I started to learn python a week ago and want to write a small program that converts a email to a image (.png) so that it can be shared on forums without risking to get lots of spam mails.

It seems like the python standard library doesn't contain a module that can do that but I've found out that there's a PIL module for it (PIL.ImageDraw).

My problem is that I can't seem to get it working.

So basically my questions are:

  1. How to draw a text onto a image.
  2. How to create a blank (white) image
  3. Is there a way to do this without actually creating a file so that I can show it in a GUI before saving it?

Current Code:

import Image
import ImageDraw
import ImageFont

def getSize(txt, font):
    testImg = Image.new('RGB', (1, 1))
    testDraw = ImageDraw.Draw(testImg)
    return testDraw.textsize(txt, font)

if __name__ == '__main__':

    fontname = "Arial.ttf"
    fontsize = 11   
    text = "example@gmail.com"
    colorText = "black"
    colorOutline = "red"
    colorBackground = "white"

    font = ImageFont.truetype(fontname, fontsize)
    width, height = getSize(text, font)
    img = Image.new('RGB', (width+4, height+4), colorBackground)
    d = ImageDraw.Draw(img)
    d.text((2, height/2), text, fill=colorText, font=font)
    d.rectangle((0, 0, width+3, height+3), outline=colorOutline)
  • 2
    Could you show us what you have already tried and where it is going wrong? – robjohncox Jul 25 '13 at 11:08
  • i don't really have anything yet. The problem is that i can't find a real doc for the ImageDraw module so i don't know how to use it – Marco- Jul 25 '13 at 11:18
  • related: python PIL draw multiline text on image – jfs Jul 25 '13 at 11:20
  • @user1743130 it seems that PIL documentation from pythonware.com got removed. You could use the documentation which comes with python-imaging module though. – Jan Spurny Jul 25 '13 at 11:25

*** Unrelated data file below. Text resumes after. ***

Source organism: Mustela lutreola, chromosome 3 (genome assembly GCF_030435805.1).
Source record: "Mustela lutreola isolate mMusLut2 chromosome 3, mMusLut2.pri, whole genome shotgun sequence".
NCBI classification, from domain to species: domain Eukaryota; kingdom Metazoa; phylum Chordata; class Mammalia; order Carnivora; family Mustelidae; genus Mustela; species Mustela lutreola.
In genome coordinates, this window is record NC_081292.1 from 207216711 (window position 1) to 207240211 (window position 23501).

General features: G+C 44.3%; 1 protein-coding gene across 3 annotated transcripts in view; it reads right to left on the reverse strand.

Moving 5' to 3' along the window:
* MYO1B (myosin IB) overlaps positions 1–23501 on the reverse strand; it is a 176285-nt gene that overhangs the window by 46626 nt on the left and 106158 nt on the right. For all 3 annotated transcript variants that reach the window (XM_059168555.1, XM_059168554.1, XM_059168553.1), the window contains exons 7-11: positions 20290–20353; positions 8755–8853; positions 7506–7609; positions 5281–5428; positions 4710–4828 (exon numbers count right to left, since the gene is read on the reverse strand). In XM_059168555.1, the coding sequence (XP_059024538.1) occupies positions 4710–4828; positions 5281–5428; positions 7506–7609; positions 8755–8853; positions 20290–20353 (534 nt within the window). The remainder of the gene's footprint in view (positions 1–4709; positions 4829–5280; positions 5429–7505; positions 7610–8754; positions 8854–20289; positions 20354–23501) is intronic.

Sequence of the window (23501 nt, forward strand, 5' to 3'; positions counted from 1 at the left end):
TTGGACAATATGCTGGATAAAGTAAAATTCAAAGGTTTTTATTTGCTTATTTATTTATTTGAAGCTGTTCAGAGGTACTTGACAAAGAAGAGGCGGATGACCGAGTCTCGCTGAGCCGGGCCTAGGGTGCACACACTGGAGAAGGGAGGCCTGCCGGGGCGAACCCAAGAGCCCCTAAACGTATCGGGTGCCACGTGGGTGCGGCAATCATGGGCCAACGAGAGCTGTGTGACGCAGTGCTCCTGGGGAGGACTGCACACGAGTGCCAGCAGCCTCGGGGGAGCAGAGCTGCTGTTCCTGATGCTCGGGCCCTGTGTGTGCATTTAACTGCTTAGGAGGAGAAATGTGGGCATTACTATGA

• The latest documentation for the pillow fork of PIL can be found here. pillow supports Python 3, unlike PIL itself. – martineau Sep 19 '20 at 22:20
  1. use ImageDraw.text - but it doesn't do any formating, it just prints string at the given location

    img = Image.new('RGB', (200, 100))
    d = ImageDraw.Draw(img)
    d.text((20, 20), 'Hello', fill=(255, 0, 0))

    to find out the text size:

    text_width, text_height = d.textsize('Hello')
  2. When creating image, add an aditional argument with the required color (white):

    img = Image.new('RGB', (200, 100), (255, 255, 255))
  3. until you save the image with Image.save method, there would be no file. Then it's only a matter of a proper transformation to put it into your GUI's format for display. This can be done by encoding the image into an in-memory image file:

    import cStringIO
    s = cStringIO.StringIO()
    img.save(s, 'png')
    in_memory_file = s.getvalue()

    or if you use python3:

    import io
    s = io.BytesIO()
    img.save(s, 'png')
    in_memory_file = s.getvalue()

    this can be then send to GUI. Or you can send direct raw bitmap data:

    raw_img_data = img.tostring()
  • is there a way to find out wich size the image has to be? – Marco- Jul 25 '13 at 11:41
  • @user1743130 edited - but try to look for the documentation. Or you can just run python, write import ImageDraw and then help(ImageDraw), help(ImageDraw.textsize), etc. – Jan Spurny Jul 25 '13 at 11:48
  • textsize only seems to change the size of the text but i want to know how big the image has to be so that the text fits in (in pixels) – Marco- Jul 25 '13 at 12:02
  • @user1743130 textsize doesn't change anything, it tells you how big the text will be. So you can just create one "scrap" image to test for needed size and based on that, you'll create the real image – Jan Spurny Jul 25 '13 at 12:15
  • why does the code in my question works fine for fontsize = 400 but if fontsize is set to 11 the text isn't centered and the image height is too high? – Marco- Jul 25 '13 at 13:28

The first 3 lines are not complete, when I'm not wrong. The correct code would be:

from PIL import Image
from PIL import ImageDraw
from PIL import ImageFont

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